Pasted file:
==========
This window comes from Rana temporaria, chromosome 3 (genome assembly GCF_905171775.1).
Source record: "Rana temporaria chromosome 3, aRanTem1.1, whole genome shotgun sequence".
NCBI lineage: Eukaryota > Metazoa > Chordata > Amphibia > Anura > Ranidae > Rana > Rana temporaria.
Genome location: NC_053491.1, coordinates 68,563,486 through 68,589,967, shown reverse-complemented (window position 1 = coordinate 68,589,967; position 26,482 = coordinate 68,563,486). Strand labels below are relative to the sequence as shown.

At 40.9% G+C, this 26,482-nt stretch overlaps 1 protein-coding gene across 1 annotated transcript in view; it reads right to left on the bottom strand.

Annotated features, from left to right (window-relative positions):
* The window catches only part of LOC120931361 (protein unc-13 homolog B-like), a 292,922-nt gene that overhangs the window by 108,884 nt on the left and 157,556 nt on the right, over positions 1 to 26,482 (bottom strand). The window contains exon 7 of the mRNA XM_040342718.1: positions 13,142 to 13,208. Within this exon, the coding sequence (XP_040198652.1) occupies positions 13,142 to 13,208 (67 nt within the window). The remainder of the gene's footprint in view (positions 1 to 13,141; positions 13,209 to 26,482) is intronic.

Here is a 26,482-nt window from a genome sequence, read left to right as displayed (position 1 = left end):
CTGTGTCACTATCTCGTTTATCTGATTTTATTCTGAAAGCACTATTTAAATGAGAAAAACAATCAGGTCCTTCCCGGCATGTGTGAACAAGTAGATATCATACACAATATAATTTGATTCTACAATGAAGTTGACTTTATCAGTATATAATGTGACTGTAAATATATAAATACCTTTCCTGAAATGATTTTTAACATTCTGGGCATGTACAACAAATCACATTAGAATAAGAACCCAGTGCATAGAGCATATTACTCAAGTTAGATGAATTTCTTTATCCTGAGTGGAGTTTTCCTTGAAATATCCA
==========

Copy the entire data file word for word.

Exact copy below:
This window comes from Rana temporaria, chromosome 3 (genome assembly GCF_905171775.1).
Source record: "Rana temporaria chromosome 3, aRanTem1.1, whole genome shotgun sequence".
NCBI lineage: Eukaryota > Metazoa > Chordata > Amphibia > Anura > Ranidae > Rana > Rana temporaria.
Genome location: NC_053491.1, coordinates 68,563,486 through 68,589,967, shown reverse-complemented (window position 1 = coordinate 68,589,967; position 26,482 = coordinate 68,563,486). Strand labels below are relative to the sequence as shown.

At 40.9% G+C, this 26,482-nt stretch overlaps 1 protein-coding gene across 1 annotated transcript in view; it reads right to left on the bottom strand.

Annotated features, from left to right (window-relative positions):
* The window catches only part of LOC120931361 (protein unc-13 homolog B-like), a 292,922-nt gene that overhangs the window by 108,884 nt on the left and 157,556 nt on the right, over positions 1 to 26,482 (bottom strand). The window contains exon 7 of the mRNA XM_040342718.1: positions 13,142 to 13,208. Within this exon, the coding sequence (XP_040198652.1) occupies positions 13,142 to 13,208 (67 nt within the window). The remainder of the gene's footprint in view (positions 1 to 13,141; positions 13,209 to 26,482) is intronic.

Here is a 26,482-nt window from a genome sequence, read left to right as displayed (position 1 = left end):
CTGTGTCACTATCTCGTTTATCTGATTTTATTCTGAAAGCACTATTTAAATGAGAAAAACAATCAGGTCCTTCCCGGCATGTGTGAACAAGTAGATATCATACACAATATAATTTGATTCTACAATGAAGTTGACTTTATCAGTATATAATGTGACTGTAAATATATAAATACCTTTCCTGAAATGATTTTTAACATTCTGGGCATGTACAACAAATCACATTAGAATAAGAACCCAGTGCATAGAGCATATTACTCAAGTTAGATGAATTTCTTTATCCTGAGTGGAGTTTTCCTTGAAATATCCA